Sometimes, companies live so long that they outgrow their names. So it is with IBM (NYSE: IBM). The company, which has its origins in the 1880s, changed its name from the Computing Tabulating Recording Company, or CTR for short, to International Business Machines in 1924, to reflect more accurately its core businesses. But today, making machines – in this case, computers and their components – isn’t IBM’s core business any more. It’s computer software and services, and it’s aiming at the burgeoning markets for Cloud computing, Big Data and mobile applications for its business analytics software. Grasping the impact of that transformation is the key to evaluating the future of IBM.
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IBM – which introduced the Personal Computer to the world – unloaded that business to Lenovo in 2005. Now, it has plans to sell off another big piece of its hardware-manufacturing business, its line of low-end computer servers, also to Lenovo. The move will make IBM’s Systems and Technology, its hardware division, an even smaller top-line contributor than last year, when it accounted for just 14% of sales. By comparison, its services businesses generated 58% of IBMs revenue and its software segment generated 26%. IBM’s global finance unit – which helps its customers by its products and services, made up most of the remaining 2%.
So what’s the reason for this strategic shift? It’s simple: profits. The computer hardware business generally doesn’t carry the margins that IBM’s is getting elsewhere: a gross margin of 34 percent last year and declining, compared to 89% in its software business and 38% in its global technology services unit. Company-wide, at the end of the second quarter, gross margins stood at 49% of sales, compared to 36% ten years ago.
The shift is responsible for the contrast in the growth of IBM’s revenues and operating income. Since 2004, the company’s revenues rose just 3.6% – less than 1% a year – from $96.3 billion to $99.8 billion last year. But over the same period of time, operating income climbed 54.5%, from $15.9 billion to $25.0 billion, while net income nearly doubled, to $16.5 billion.
IBM has used its growing free cash flow to create shareholder value. Over the last 10 years, it’s raised dividends at an annual rate of 21%, and through an aggressive stock buyback program, has reduced the number of shares outstanding to 998 million, IBM’s smallest number since 1999. The effect has been a tripling of earnings per share over the last 10 years, from $4.94 in 2004 to $14.94 in 2013.
IBM closed at $194.90 on Friday, July 25, at a PE of 13.29 and, with an annual $4.40 dividend, a yield of 2.26%. Nine consecutive quarters of revenue decline has cost the stock 15 points since reaching its all-time high of $215.90 in March 2013. Holding the stock price back is not simply the decline in hardware sales, but also in its service business recently, and softer-than-expected software sales growth.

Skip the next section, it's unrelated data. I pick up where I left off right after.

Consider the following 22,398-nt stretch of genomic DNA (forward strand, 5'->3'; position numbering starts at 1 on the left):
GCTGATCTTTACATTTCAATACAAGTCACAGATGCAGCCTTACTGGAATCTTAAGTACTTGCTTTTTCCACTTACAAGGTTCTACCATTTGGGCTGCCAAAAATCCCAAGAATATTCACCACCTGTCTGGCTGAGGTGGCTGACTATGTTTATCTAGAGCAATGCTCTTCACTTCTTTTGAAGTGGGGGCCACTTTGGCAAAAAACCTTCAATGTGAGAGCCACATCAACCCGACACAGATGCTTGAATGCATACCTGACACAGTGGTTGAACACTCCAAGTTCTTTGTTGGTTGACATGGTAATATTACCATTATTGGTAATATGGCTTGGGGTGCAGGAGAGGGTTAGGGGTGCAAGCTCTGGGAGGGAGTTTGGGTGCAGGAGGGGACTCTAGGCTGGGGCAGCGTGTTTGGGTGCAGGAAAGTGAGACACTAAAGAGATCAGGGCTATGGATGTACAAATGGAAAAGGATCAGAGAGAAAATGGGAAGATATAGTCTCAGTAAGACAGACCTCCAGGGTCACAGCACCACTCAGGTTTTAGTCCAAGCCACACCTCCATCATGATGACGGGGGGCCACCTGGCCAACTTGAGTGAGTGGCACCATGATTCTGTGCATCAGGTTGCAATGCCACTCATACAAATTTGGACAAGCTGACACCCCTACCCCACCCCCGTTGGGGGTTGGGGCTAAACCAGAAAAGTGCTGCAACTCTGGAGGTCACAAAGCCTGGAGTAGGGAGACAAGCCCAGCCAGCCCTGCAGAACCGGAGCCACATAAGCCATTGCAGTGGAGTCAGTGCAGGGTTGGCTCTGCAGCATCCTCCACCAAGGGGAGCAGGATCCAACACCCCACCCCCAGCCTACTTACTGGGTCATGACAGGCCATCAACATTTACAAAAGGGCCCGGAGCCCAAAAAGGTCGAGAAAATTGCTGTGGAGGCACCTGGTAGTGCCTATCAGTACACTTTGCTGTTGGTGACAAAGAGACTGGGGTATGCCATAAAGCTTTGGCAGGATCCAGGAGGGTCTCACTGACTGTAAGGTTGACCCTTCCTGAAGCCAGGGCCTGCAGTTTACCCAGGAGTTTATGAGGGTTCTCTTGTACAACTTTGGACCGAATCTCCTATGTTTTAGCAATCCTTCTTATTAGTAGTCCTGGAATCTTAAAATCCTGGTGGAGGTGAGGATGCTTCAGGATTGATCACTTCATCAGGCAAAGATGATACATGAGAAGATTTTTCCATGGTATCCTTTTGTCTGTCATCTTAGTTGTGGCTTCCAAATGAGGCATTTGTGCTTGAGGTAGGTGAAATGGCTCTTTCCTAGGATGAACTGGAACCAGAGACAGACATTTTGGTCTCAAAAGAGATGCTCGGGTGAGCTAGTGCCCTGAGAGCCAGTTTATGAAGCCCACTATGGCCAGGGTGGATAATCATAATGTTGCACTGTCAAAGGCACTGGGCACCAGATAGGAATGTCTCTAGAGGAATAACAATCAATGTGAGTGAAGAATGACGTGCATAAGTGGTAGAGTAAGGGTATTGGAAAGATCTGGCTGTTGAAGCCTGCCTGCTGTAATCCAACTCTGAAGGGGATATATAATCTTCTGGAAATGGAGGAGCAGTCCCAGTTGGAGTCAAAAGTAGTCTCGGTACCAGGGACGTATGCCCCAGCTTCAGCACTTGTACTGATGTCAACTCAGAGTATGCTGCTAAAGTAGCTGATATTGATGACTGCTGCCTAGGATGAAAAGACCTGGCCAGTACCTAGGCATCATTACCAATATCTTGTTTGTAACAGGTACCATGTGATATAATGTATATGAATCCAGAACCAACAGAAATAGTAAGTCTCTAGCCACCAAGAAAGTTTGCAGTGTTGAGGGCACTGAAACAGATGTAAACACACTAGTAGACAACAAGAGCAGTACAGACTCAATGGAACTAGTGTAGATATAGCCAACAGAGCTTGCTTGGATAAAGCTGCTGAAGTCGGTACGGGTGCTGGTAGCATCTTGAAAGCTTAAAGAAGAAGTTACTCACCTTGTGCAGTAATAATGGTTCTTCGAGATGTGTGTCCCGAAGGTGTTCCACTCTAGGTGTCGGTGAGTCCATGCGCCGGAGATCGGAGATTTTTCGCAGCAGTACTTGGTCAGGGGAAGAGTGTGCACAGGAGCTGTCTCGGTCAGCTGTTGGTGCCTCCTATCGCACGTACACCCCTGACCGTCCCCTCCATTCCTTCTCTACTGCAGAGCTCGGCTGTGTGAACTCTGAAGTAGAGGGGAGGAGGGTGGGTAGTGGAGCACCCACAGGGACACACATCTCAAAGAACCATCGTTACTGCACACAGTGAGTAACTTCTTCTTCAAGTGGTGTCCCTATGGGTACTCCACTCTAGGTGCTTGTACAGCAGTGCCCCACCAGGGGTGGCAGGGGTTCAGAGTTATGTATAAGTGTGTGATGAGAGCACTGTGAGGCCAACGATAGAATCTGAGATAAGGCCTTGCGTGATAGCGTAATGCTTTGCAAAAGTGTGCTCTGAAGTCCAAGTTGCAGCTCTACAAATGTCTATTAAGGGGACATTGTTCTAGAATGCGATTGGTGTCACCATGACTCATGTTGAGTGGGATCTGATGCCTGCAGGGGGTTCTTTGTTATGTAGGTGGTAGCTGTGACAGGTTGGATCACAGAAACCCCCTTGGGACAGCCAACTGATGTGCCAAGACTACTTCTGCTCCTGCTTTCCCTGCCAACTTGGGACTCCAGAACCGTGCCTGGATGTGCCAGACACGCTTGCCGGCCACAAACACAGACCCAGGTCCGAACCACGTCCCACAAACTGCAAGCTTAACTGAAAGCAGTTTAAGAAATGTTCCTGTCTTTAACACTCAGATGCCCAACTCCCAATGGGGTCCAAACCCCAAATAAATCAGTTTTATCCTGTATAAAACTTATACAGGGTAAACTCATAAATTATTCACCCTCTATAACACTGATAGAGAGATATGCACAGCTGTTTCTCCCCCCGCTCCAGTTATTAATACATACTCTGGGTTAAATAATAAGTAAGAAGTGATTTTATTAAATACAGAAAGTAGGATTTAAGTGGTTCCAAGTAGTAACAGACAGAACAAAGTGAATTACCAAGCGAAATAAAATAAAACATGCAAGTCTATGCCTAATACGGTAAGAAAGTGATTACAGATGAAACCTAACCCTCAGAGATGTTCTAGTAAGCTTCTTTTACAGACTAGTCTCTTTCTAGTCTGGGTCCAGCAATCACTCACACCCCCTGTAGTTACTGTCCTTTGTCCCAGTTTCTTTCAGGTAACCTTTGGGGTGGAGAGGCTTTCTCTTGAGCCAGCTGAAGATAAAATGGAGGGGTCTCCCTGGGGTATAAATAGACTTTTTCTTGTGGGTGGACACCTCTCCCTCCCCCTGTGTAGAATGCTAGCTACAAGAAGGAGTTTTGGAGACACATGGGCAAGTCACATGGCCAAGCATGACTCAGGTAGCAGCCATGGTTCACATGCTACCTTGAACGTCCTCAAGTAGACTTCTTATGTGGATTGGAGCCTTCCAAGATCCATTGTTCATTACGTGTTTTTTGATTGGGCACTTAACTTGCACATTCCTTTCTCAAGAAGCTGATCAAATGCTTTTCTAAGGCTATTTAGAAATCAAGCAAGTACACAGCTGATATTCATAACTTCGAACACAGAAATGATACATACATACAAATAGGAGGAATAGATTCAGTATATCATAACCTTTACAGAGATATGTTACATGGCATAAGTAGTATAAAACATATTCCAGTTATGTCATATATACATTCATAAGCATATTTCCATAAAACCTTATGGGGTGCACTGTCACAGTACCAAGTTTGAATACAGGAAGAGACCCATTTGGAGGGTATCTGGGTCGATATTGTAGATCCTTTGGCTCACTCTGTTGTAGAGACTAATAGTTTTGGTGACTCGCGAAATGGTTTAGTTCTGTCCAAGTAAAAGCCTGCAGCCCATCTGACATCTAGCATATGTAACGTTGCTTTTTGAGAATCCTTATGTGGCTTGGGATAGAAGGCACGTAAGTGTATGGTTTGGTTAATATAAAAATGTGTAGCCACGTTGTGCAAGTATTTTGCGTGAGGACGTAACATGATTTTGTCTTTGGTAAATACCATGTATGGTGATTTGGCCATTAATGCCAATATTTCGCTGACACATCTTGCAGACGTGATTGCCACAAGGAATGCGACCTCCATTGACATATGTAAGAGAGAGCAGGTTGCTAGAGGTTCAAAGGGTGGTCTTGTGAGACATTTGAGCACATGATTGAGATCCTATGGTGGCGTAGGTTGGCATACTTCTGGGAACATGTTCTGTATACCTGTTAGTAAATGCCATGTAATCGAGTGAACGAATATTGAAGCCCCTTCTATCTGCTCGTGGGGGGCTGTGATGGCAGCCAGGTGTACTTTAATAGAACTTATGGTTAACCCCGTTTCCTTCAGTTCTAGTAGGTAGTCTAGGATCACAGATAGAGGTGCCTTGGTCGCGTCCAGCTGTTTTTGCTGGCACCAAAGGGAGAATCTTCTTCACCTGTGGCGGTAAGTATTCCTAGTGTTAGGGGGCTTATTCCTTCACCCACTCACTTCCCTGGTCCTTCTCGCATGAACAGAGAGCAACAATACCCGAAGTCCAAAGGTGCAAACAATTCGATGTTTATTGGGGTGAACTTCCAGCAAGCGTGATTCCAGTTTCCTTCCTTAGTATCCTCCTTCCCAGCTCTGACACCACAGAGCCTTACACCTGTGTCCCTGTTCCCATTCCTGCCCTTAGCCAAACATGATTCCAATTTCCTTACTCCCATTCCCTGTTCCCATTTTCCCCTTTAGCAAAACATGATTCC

But there are signs that, long-term, revenues will grow: senior management points out that the company’s analytics revenue has grown from $11 billion to nearly $16 billion from 2010 to 2013, and is on track to reach $20 billion by the end of 2015; and Cloud-related revenues, which came in at $4.4 billion last year, are expected to push $7 billion next year. Another strong step in the right direction is a potential partnership it announced this month with Apple to develop apps to get IBM enterprise analytic software onto Apple’s mobile platforms.
From where I sit, IBM is one of the most attractively valued stocks in the Dow 30, and is a strong long-term “Buy.” Its trailing PE of 13.29 is below IBM’s 13-year median of 14.47, and its forward PE against 2015 estimated EPS is just 9.80. It won’t take much of an increase in revenue growth to see those numbers expand. A bump to a PE of 14.47 alone would bring the stock to $211.
Looking further out, the Street sees IBM earnings growing 8.78% a year for the next five years. If that bears out, the stock could reach $230 by 2015, $250 by 2016, and $322 by 2019. Throw in dividend growth of just 5% a year – allowing for the company to use its free cash to improve the balance sheet — and that translates into a very robust annual total return of 16.3%. For a Dow stock, that’s hard to beat.
About Lawrence Meyers Larry is regarded as one of the nation’s experts on alternative consumer finance. He consults for hedge funds and private equity via his Council Member status at Gerson Lehman Group, and as a member of Coleman Research Group’s Executive Forum. He also consults for Credit Access Businesses and Credit Services Organizations in Texas. His Op-Eds and Letters to the Editor have appeared in over two dozen major newspapers. He also brokers financing, strategic investments, and distressed asset purchases between private equity firms and businesses of all stripes. You can reach him at firstname.lastname@example.org.